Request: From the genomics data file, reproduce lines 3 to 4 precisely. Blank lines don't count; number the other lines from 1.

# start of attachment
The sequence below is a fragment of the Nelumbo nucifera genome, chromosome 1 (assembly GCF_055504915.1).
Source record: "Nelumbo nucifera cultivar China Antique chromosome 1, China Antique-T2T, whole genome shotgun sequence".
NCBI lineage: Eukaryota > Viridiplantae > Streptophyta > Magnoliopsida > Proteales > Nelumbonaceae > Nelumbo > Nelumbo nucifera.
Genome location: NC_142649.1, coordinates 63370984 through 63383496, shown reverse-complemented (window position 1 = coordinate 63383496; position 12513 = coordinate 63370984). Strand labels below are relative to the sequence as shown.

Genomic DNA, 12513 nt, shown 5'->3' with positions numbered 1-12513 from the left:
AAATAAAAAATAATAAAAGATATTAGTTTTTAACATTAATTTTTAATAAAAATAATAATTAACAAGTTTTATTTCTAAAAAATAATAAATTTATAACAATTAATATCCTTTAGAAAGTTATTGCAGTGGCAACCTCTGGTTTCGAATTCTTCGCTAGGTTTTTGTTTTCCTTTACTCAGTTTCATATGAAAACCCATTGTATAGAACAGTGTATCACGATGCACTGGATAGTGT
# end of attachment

NCBI lineage: Eukaryota > Viridiplantae > Streptophyta > Magnoliopsida > Proteales > Nelumbonaceae > Nelumbo > Nelumbo nucifera.
Genome location: NC_142649.1, coordinates 63370984 through 63383496, shown reverse-complemented (window position 1 = coordinate 63383496; position 12513 = coordinate 63370984). Strand labels below are relative to the sequence as shown.